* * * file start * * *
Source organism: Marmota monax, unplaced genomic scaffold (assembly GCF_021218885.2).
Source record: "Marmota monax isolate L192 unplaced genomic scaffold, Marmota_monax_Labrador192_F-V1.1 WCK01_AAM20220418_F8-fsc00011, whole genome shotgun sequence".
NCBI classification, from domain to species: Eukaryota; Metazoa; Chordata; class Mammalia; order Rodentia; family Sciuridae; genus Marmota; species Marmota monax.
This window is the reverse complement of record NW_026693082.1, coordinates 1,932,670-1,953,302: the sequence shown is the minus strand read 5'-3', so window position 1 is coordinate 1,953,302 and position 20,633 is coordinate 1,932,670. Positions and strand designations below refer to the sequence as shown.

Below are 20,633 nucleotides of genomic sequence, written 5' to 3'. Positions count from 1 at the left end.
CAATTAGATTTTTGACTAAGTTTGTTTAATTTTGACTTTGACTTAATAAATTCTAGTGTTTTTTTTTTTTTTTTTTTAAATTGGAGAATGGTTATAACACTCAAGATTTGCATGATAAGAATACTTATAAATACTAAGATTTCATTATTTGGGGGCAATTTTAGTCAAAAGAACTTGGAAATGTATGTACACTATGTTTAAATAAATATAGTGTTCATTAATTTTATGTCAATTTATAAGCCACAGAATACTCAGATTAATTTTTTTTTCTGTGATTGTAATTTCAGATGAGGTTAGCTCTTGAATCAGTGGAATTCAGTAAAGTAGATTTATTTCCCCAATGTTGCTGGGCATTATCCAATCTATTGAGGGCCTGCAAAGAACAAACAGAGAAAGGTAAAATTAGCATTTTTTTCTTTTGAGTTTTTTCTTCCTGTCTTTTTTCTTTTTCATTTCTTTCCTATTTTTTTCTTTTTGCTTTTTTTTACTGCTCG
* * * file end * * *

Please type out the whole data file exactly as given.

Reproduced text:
Source organism: Marmota monax, unplaced genomic scaffold (assembly GCF_021218885.2).
Source record: "Marmota monax isolate L192 unplaced genomic scaffold, Marmota_monax_Labrador192_F-V1.1 WCK01_AAM20220418_F8-fsc00011, whole genome shotgun sequence".
NCBI classification, from domain to species: Eukaryota; Metazoa; Chordata; class Mammalia; order Rodentia; family Sciuridae; genus Marmota; species Marmota monax.
This window is the reverse complement of record NW_026693082.1, coordinates 1,932,670-1,953,302: the sequence shown is the minus strand read 5'-3', so window position 1 is coordinate 1,953,302 and position 20,633 is coordinate 1,932,670. Positions and strand designations below refer to the sequence as shown.

Below are 20,633 nucleotides of genomic sequence, written 5' to 3'. Positions count from 1 at the left end.
CAATTAGATTTTTGACTAAGTTTGTTTAATTTTGACTTTGACTTAATAAATTCTAGTGTTTTTTTTTTTTTTTTTTTAAATTGGAGAATGGTTATAACACTCAAGATTTGCATGATAAGAATACTTATAAATACTAAGATTTCATTATTTGGGGGCAATTTTAGTCAAAAGAACTTGGAAATGTATGTACACTATGTTTAAATAAATATAGTGTTCATTAATTTTATGTCAATTTATAAGCCACAGAATACTCAGATTAATTTTTTTTTCTGTGATTGTAATTTCAGATGAGGTTAGCTCTTGAATCAGTGGAATTCAGTAAAGTAGATTTATTTCCCCAATGTTGCTGGGCATTATCCAATCTATTGAGGGCCTGCAAAGAACAAACAGAGAAAGGTAAAATTAGCATTTTTTTCTTTTGAGTTTTTTCTTCCTGTCTTTTTTCTTTTTCATTTCTTTCCTATTTTTTTCTTTTTGCTTTTTTTTACTGCTCG